That’s why taking a standardized extract may be a good way to go, as it allows you to get an optimal amount of shatavari without having to take a large number of capsules.
Capsules: Take two capsules three times per day (six capsules total). In a powdered form, up to 20 grams per day can be used.
Tincture (1:5): Take 3–5 mL (60–100 drops), three times per day.
Decoction: Add 2 tsp. dried, powdered root to 8 oz. water. Simmer for 10–15 minutes, then steep for 40 minutes. Take up to two cups per day.
Naming & Taxonomy:
Shatavari is known scientifically as Asparagus racemosus. It grows as a woody climber reaching up to 1-2 m in height.
The leaves are like pine needles, small and uniform, and its flowers are white and have small spikes.
This plant belongs to the Asparagaceae family, which includes the well-known vegetable asparagus.
It’s commonly found growing at low altitudes in the shade and in tropical climates throughout Asia, Australia, and Africa.
The word “shatavari” can be translated as “100 spouses”, which implies its ability to increase fertility and vitality.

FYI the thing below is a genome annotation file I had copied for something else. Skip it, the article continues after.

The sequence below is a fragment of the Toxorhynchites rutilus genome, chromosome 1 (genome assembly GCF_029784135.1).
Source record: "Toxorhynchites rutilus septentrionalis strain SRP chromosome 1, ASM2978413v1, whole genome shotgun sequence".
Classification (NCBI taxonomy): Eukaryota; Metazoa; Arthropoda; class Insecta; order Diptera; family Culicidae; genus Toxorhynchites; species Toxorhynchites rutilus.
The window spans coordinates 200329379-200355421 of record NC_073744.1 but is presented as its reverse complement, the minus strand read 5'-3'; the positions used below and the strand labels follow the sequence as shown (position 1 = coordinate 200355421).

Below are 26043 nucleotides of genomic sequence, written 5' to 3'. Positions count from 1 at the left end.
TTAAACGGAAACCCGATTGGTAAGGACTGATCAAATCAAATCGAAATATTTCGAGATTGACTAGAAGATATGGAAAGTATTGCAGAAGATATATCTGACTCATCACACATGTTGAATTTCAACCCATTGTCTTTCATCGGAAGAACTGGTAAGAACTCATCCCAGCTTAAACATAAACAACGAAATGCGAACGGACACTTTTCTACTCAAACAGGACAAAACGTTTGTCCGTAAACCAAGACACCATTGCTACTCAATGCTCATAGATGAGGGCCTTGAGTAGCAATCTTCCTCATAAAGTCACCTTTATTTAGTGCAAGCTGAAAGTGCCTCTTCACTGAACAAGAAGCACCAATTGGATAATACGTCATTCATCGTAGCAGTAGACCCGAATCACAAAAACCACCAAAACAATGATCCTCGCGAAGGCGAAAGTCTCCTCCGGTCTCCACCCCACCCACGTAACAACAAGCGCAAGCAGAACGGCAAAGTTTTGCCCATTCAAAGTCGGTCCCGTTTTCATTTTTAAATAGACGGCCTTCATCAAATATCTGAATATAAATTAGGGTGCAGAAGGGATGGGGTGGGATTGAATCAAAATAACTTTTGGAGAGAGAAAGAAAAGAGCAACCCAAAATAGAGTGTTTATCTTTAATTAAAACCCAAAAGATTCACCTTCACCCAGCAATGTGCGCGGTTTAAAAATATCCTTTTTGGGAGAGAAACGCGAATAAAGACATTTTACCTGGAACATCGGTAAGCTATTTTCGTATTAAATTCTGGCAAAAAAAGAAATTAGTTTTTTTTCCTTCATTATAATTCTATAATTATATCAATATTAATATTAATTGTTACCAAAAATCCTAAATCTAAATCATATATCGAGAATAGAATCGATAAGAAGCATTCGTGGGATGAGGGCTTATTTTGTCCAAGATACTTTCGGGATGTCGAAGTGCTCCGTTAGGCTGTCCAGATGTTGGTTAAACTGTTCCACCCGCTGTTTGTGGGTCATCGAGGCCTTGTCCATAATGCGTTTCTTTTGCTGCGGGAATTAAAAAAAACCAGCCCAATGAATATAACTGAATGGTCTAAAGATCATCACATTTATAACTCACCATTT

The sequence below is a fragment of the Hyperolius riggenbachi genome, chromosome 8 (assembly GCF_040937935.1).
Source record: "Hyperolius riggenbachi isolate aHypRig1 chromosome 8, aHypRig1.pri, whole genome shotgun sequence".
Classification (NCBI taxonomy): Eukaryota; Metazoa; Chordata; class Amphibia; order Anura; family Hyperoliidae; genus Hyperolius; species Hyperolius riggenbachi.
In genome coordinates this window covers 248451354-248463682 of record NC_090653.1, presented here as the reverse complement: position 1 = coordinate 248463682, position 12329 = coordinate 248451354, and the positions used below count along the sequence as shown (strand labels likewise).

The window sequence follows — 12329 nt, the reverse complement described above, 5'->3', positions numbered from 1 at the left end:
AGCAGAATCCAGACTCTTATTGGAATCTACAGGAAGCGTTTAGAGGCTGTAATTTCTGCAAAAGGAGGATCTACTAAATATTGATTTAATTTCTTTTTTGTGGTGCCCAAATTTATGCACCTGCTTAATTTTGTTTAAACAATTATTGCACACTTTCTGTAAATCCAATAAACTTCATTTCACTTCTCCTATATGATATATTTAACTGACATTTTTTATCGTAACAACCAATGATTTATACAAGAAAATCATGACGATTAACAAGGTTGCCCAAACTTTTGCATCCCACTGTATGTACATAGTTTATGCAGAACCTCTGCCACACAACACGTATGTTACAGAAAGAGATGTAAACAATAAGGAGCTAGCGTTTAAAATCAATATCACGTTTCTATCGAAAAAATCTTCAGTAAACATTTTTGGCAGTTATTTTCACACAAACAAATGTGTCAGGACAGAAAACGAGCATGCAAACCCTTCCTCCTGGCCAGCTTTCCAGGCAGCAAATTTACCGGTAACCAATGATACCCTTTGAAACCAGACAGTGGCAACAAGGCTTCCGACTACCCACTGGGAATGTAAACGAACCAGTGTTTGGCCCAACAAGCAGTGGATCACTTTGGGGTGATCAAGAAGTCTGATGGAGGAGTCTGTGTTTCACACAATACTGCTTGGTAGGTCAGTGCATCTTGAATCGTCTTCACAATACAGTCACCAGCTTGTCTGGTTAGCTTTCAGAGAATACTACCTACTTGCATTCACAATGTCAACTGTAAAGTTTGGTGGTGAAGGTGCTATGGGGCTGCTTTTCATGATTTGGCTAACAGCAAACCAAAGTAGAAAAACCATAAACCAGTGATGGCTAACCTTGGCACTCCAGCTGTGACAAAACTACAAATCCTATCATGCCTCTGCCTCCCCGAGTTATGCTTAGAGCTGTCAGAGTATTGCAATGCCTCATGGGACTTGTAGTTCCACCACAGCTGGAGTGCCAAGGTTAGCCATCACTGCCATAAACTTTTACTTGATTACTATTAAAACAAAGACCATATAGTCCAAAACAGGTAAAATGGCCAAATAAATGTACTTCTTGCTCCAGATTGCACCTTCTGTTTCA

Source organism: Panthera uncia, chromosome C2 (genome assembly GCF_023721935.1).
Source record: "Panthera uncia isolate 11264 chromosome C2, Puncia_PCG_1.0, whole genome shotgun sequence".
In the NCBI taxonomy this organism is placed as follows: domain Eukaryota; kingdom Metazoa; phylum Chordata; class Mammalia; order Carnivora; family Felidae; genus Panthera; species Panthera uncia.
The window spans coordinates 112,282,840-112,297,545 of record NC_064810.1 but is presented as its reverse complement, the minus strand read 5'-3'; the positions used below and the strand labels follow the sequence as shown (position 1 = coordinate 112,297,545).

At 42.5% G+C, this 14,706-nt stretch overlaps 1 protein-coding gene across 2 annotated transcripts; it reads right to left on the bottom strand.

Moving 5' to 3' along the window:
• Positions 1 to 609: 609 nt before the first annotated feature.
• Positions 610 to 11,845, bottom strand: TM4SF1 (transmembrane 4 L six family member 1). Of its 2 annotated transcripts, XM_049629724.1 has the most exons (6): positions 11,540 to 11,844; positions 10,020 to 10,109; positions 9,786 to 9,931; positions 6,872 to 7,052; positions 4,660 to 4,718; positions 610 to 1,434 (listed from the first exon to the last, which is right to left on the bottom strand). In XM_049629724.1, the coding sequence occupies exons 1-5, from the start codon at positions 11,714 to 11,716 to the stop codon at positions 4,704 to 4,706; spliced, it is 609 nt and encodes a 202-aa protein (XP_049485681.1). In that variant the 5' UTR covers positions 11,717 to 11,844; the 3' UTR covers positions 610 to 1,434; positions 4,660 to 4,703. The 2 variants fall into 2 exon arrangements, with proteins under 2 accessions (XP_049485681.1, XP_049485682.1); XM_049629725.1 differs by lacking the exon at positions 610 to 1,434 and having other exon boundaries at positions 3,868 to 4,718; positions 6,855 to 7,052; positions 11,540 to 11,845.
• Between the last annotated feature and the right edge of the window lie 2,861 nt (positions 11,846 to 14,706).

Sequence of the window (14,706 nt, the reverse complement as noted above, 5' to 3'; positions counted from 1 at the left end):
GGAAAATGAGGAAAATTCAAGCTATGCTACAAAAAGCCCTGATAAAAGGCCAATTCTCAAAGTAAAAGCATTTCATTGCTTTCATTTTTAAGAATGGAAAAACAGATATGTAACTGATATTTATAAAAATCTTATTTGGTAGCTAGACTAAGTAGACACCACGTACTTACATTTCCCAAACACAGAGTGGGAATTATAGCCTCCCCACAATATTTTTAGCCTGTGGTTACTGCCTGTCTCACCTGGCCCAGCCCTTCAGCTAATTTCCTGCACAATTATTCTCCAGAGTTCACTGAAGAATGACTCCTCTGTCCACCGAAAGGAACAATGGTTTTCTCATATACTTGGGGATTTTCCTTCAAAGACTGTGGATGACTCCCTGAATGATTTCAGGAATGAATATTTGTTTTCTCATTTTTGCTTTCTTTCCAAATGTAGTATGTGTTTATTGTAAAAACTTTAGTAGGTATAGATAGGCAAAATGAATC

History & Traditional Use:
Shatavari is a much-loved plant in Ayurvedic medicine. It was first mentioned in two ancient religious texts, the Rig Veda and the Atharvaveda.
It was praised as a potent Rasayana that promotes physical strength, preserves youthfulness, and improves memory and intellect.
It has been used for millennia as an aphrodisiac and to enhance fertility in both women and men. The fresh juice of the plant’s roots is used in several classic formulas claimed to be sexual tonics.
In traditional Indian medicine, shatavari is often cooked with ghee to create a paste, which is then eaten or applied to the skin.
Shatavari has more than 50 organic compounds including steroidal saponins, glycosides, alkaloids, polysaccharides, mucilage, racemosol, and isoflavones.
The steroidal saponins are the biologically active constituents found in shatavari root.
Shatavari is an herb that can be potentially helpful in balancing hormones, increasing milk supply, and rejuvenating the skin.
As an adaptogen, shatavari may benefit all bodies, especially those struggling with stress.
It’s a safe herb that can be taken for long durations by most individuals without incident.
Always consult your doctor before adding shatavari or any herb to your herbal regimen.